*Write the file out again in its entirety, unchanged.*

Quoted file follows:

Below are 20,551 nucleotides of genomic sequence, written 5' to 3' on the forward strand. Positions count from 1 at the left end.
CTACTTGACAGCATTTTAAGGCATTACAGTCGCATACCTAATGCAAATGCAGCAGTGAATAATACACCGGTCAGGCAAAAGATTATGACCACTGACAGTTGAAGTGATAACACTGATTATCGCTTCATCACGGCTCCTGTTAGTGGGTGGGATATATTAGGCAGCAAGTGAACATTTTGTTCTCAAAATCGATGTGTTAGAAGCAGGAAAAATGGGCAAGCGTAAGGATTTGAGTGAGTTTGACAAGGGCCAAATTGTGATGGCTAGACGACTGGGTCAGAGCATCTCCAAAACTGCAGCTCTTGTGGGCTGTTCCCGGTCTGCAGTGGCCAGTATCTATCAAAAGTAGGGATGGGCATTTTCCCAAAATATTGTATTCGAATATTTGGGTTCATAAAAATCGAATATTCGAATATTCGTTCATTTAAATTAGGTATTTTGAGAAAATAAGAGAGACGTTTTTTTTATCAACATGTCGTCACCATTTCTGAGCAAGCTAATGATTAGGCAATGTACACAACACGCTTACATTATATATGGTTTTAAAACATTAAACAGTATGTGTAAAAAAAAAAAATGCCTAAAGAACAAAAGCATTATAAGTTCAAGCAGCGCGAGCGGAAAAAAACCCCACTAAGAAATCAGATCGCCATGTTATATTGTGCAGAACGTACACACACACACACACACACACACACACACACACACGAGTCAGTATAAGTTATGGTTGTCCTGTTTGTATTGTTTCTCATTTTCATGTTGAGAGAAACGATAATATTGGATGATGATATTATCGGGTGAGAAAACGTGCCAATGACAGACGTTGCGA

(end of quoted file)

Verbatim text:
Below are 20,551 nucleotides of genomic sequence, written 5' to 3' on the forward strand. Positions count from 1 at the left end.
CTACTTGACAGCATTTTAAGGCATTACAGTCGCATACCTAATGCAAATGCAGCAGTGAATAATACACCGGTCAGGCAAAAGATTATGACCACTGACAGTTGAAGTGATAACACTGATTATCGCTTCATCACGGCTCCTGTTAGTGGGTGGGATATATTAGGCAGCAAGTGAACATTTTGTTCTCAAAATCGATGTGTTAGAAGCAGGAAAAATGGGCAAGCGTAAGGATTTGAGTGAGTTTGACAAGGGCCAAATTGTGATGGCTAGACGACTGGGTCAGAGCATCTCCAAAACTGCAGCTCTTGTGGGCTGTTCCCGGTCTGCAGTGGCCAGTATCTATCAAAAGTAGGGATGGGCATTTTCCCAAAATATTGTATTCGAATATTTGGGTTCATAAAAATCGAATATTCGAATATTCGTTCATTTAAATTAGGTATTTTGAGAAAATAAGAGAGACGTTTTTTTTATCAACATGTCGTCACCATTTCTGAGCAAGCTAATGATTAGGCAATGTACACAACACGCTTACATTATATATGGTTTTAAAACATTAAACAGTATGTGTAAAAAAAAAAAATGCCTAAAGAACAAAAGCATTATAAGTTCAAGCAGCGCGAGCGGAAAAAAACCCCACTAAGAAATCAGATCGCCATGTTATATTGTGCAGAACGTACACACACACACACACACACACACACACACACACACGAGTCAGTATAAGTTATGGTTGTCCTGTTTGTATTGTTTCTCATTTTCATGTTGAGAGAAACGATAATATTGGATGATGATATTATCGGGTGAGAAAACGTGCCAATGACAGACGTTGCGA